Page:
Tuesday, October 23, 2012

Water tracks: the focus for season 5

I am beginning preparations for my fifth season on the ice! This year I will be working with a team of geologists studying features called water tracks.

Water tracks are sort of like underground streams. A water track is a band of shallow groundwater seeping through soils, moving downhill, but without any flow on the surface. Instead of flowing on the surface, the water is flowing through the active layer (which is what we call the top layer of soil above the permafrost where biology and chemistry can be active). That means we don't see flowing water on the surface. We just see wet soil. Here is a photo of a water track from January 2009. See how the wet soil is darker than the surrounding, dry soil?

The water comes from melting ice. Water tracks are fed by melting glaciers, permafrost, and snow. That water percolates through the soil down until it hits the permafrost. It can't go deeper, so it starts moving downhill through the soil. Because ice melt is what feeds water tracks, we see more water tracks appear during extraordinarily warm summers.

One water track that reappears every time we have a warm summer is lovingly called Wormherder Creek. (It's named after the nickname for our research group, the Wormherders.) Here's a panorama I took of Wormherder Creek a couple years ago. You can see that the water track starts uphill and continues all the way down to the lake. With this particular water track, water sometimes also flows above the surface (when the melt water is coming in large volumes), which is why it's called a "creek".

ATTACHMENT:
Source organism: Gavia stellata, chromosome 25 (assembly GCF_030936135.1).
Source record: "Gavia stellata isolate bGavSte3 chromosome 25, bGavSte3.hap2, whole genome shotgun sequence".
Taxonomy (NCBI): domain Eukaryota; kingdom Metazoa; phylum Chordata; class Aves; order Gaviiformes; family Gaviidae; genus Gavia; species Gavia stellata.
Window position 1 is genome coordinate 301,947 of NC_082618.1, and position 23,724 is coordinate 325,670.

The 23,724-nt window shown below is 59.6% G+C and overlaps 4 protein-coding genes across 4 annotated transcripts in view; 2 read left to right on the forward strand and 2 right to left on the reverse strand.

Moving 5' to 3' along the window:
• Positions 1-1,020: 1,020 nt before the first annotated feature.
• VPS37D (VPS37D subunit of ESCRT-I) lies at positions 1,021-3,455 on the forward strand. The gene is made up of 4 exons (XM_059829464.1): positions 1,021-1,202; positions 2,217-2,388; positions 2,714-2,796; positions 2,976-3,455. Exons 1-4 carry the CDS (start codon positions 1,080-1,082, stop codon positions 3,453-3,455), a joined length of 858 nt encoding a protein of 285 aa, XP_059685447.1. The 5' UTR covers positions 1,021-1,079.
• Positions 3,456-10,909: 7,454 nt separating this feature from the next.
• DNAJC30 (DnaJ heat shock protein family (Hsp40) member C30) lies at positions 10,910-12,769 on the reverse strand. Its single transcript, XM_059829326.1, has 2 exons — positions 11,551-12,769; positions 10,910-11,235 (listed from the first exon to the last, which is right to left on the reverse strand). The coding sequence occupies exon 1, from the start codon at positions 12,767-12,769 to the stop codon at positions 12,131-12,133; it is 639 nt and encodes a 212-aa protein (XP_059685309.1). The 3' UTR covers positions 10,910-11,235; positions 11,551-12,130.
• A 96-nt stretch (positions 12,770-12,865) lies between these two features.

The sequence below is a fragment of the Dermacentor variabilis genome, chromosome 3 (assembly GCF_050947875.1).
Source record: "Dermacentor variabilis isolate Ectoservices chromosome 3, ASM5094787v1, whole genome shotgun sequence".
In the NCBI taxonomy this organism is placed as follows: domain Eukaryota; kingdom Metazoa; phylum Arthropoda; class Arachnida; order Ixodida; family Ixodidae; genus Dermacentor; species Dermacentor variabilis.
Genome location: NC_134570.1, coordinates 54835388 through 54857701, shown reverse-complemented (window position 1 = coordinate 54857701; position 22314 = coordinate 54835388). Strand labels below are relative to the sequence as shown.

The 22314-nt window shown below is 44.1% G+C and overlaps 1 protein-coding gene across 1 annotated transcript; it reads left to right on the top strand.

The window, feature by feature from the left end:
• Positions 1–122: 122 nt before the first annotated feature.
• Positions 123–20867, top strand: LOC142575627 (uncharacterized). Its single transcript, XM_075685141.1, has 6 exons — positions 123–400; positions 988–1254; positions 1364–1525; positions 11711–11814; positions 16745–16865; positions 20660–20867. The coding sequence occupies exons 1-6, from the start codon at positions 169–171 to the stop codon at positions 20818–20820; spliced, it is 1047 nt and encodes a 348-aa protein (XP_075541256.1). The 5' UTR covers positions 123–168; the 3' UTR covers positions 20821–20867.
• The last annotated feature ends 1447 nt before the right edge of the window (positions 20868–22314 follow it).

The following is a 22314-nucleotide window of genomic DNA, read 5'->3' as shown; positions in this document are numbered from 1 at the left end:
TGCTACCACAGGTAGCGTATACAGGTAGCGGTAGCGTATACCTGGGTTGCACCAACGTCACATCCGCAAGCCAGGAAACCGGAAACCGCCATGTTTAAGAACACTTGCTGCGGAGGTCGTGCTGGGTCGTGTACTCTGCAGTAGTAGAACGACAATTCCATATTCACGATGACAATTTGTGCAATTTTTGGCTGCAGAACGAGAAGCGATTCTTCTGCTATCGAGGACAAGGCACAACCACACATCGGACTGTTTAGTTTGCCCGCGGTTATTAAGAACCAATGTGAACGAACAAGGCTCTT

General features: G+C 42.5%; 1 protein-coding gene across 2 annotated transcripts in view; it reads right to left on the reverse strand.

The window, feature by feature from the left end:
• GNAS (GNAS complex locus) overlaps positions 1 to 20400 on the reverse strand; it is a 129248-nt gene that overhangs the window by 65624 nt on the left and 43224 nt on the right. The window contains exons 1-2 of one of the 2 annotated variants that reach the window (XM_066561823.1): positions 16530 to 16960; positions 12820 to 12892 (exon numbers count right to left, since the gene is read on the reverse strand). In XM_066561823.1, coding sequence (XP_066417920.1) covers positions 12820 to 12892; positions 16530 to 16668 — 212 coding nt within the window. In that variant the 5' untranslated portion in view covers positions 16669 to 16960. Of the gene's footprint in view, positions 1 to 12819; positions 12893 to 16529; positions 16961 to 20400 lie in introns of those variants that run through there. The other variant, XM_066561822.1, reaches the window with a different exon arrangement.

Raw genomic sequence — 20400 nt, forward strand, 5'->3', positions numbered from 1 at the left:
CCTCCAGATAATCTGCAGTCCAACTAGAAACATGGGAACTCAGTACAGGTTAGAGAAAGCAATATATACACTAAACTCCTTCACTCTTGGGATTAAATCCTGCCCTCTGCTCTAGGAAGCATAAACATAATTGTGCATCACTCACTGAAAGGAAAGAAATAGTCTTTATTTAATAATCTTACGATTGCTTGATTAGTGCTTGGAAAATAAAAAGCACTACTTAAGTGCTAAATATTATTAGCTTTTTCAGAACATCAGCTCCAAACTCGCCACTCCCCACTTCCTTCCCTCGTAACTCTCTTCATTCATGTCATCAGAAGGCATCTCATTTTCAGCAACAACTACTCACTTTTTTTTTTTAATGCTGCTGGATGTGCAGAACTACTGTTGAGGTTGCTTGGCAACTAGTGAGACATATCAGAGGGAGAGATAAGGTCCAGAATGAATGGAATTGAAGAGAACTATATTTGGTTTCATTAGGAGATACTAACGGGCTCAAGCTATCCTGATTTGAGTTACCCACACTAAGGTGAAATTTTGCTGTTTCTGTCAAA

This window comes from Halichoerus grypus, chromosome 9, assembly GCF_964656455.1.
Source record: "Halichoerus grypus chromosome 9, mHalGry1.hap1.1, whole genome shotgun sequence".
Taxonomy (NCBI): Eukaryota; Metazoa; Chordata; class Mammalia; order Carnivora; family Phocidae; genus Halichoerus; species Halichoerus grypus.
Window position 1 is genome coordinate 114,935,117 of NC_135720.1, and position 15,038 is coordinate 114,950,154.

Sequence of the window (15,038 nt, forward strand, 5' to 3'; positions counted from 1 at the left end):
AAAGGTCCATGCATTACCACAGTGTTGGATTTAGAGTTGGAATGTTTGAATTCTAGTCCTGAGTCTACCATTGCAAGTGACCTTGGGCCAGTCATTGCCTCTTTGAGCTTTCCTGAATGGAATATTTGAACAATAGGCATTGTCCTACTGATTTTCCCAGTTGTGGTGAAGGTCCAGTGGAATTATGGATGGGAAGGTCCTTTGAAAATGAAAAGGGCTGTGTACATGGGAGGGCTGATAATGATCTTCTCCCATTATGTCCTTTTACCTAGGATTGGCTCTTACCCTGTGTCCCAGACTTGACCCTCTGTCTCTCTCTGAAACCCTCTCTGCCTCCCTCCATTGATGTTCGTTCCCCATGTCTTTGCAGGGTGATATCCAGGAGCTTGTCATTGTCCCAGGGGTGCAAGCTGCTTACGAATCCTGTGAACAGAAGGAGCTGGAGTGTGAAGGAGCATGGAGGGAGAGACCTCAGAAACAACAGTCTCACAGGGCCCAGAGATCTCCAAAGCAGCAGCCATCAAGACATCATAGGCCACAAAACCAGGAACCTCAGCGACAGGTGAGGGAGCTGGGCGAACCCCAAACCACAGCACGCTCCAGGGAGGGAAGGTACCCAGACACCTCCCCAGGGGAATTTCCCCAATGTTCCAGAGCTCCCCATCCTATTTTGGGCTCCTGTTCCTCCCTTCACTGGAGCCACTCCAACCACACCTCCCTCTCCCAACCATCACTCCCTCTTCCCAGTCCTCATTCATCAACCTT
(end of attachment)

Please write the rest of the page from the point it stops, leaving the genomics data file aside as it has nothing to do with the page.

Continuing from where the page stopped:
video


We want to know how the appearance of water tracks changes the soil chemistry and biology, and what that means for the ecosystem as a whole. As you might be able to guess from the video of Wormherder Creek, when water moves through the soil, it makes it wetter, but it also carries along salts and other solutes to new locations. All of the stuff dissolved in the melting water is moving through the soil (to eventually be dumped into Lake Bonney below), and that can influence the behavior of the organisms living in the soil (like bacteria and nematodes).

For the organisms living in the soil, all of that extra water could be very stimulating! Organisms living in the soil are limited by water, because the McMurdo Dry Valleys are a desert. When you add water to desert soil, it could stimulate the microbes and invertebrates to be more active. However, along with the water comes a lot of salt, which could be very harmful to the biology. (Think about what would happen if you dropped a freshwater fish into the salty ocean. It can't survive! The same thing happens to soil organisms when their environment suddenly becomes saltier.) We don't know yet how soil biology, overall, respond to water tracks. Is the need for water in the desert a more powerful influence than the harmful influence of salt? That's exactly what our research this season will tell us!

I will be leaving for the Ice in mid-December to begin measuring the biological response to water tracks. In the meantime, I've been getting my equipment ready and sending it on its way to McMurdo Station. It takes a lot longer for the equipment to get to Antarctica than it will take me, so it has to have a head start.

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